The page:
One of our favorite features are the elegant cosmetic upgrades that Takamine added to the instrument to really make it stand out.
The Best Fingerstyle Guitar Under $500
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Last but not least, the Best Fingerpicking Guitar. While this is not a beginner skill it is desirable for many intermediates, even those on a budget. The 1-13/16″ nut width and V-shaped neck is perfect for a finger-picking style.
We often recommend a slightly smaller guitar to people learning to play fingerstyle. It helps move around the fretboard a bit faster and requires less movement from the right hand as well.
As far as quality of instrument… you simply can’t go wrong with Martin. This guitar has the added benefit of having a top and back made of Koa, a material that is commonly used on Ukulele and one that absolutely sings.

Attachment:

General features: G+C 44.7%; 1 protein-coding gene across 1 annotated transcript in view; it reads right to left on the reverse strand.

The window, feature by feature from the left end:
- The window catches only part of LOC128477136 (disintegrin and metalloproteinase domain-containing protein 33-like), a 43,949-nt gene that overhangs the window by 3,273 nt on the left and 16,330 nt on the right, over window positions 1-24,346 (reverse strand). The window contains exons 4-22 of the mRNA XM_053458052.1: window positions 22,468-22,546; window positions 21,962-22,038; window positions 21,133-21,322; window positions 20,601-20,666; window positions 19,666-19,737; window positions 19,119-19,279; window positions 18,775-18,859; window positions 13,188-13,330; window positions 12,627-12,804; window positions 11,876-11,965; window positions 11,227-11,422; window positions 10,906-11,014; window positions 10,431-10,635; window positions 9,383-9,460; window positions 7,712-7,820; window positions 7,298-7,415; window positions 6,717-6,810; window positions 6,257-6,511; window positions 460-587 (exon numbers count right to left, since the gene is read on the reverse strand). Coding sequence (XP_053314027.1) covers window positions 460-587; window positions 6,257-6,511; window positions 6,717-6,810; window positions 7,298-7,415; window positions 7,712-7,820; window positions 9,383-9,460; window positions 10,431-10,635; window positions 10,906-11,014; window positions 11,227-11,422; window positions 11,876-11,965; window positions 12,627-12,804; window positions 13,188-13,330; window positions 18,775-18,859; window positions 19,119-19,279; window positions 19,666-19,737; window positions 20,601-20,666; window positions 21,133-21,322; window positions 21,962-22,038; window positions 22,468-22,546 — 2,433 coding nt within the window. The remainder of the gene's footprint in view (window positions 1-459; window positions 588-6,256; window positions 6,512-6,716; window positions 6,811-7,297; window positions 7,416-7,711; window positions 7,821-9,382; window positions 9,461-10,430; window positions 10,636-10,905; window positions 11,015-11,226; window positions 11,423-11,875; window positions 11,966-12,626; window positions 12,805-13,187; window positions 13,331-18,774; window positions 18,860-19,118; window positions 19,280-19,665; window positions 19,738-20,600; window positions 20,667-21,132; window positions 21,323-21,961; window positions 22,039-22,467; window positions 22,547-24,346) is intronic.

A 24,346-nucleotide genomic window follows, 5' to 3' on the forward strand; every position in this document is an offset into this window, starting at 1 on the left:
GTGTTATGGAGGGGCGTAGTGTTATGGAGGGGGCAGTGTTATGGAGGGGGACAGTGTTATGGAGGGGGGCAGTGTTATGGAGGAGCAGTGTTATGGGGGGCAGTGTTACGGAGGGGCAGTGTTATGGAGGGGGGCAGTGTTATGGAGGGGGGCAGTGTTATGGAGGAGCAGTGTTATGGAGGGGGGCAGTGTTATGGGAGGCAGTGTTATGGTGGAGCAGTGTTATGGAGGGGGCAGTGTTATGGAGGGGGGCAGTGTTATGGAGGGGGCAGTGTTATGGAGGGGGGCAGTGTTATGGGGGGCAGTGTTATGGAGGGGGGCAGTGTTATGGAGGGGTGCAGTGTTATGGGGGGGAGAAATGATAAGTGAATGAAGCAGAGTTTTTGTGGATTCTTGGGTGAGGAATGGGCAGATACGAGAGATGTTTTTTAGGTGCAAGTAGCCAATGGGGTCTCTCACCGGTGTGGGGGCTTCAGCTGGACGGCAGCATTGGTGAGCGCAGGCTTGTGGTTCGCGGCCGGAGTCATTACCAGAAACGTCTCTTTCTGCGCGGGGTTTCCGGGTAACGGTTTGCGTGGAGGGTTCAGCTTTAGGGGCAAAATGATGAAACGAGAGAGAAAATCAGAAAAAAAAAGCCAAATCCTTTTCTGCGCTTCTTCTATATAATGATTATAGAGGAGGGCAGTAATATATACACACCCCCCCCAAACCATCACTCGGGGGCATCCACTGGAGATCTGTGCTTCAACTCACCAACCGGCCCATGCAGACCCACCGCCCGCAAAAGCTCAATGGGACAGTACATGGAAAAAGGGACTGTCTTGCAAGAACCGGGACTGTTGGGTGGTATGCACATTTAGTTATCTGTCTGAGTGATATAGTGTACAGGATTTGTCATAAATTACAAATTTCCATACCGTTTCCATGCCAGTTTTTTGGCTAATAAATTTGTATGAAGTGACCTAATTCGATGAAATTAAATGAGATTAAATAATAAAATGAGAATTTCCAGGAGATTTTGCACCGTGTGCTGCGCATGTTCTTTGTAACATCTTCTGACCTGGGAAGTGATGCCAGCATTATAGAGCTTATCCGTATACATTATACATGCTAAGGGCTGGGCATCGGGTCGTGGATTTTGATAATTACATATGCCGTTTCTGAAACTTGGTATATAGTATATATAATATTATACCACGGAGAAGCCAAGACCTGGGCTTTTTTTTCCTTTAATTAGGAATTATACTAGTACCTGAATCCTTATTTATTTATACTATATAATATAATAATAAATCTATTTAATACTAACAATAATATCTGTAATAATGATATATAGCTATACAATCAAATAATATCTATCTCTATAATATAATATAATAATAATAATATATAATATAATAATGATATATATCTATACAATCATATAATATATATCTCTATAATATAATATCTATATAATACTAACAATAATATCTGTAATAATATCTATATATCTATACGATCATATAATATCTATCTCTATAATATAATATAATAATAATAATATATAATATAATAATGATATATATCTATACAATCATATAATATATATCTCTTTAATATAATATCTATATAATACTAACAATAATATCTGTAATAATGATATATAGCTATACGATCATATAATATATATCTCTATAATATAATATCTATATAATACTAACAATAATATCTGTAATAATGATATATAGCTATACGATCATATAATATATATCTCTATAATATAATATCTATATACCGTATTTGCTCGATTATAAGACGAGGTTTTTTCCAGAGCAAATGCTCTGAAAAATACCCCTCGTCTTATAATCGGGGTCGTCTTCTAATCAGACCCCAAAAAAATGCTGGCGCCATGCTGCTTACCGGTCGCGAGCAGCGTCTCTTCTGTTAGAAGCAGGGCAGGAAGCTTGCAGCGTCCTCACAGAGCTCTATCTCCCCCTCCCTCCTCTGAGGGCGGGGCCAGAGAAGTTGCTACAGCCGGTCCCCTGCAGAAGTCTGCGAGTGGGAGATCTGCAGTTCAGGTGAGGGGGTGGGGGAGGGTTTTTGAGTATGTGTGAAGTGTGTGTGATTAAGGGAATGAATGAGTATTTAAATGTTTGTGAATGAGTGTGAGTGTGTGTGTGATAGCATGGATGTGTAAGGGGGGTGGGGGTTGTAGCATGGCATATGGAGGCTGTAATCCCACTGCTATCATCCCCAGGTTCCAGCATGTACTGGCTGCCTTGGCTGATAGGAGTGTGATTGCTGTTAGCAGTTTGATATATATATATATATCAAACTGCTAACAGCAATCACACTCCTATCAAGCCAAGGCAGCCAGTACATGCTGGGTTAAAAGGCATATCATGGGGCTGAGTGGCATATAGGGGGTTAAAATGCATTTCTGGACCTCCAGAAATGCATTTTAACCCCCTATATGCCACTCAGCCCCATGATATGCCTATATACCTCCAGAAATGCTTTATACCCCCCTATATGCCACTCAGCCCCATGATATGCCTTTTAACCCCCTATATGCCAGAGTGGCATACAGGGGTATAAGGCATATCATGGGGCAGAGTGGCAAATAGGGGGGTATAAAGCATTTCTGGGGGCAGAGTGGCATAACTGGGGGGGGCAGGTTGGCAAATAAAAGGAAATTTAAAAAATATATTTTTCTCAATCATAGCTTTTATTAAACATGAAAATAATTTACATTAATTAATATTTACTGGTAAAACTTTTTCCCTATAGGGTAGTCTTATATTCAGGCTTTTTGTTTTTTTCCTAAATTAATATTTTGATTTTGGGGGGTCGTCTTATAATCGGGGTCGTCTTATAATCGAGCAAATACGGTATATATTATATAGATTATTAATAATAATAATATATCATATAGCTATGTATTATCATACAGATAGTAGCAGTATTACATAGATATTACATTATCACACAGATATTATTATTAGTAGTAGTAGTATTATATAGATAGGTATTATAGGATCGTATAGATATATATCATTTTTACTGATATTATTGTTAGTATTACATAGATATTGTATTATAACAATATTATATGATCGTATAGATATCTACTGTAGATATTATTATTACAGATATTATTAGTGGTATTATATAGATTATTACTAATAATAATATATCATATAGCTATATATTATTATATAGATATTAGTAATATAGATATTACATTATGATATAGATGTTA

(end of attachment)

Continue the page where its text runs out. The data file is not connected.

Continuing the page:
The Final Note
Finding the best guitar under 500 dollars was not an easy task. We looked at almost 100 different guitars while making this list. Most, frankly, were junk. Many others had mixed reviews or played well for a short time before falling apart.
This list is most likely not complete. We’ve almost surely left out some guitars that deserve mention. But, we are confident that these are the best. We are also confident that by looking at this list we’ve narrowed your shopping list down from thousands to 7.
For more shopping guides, guitar information, and playing tips check out the rest of StringVibe’s guitar content!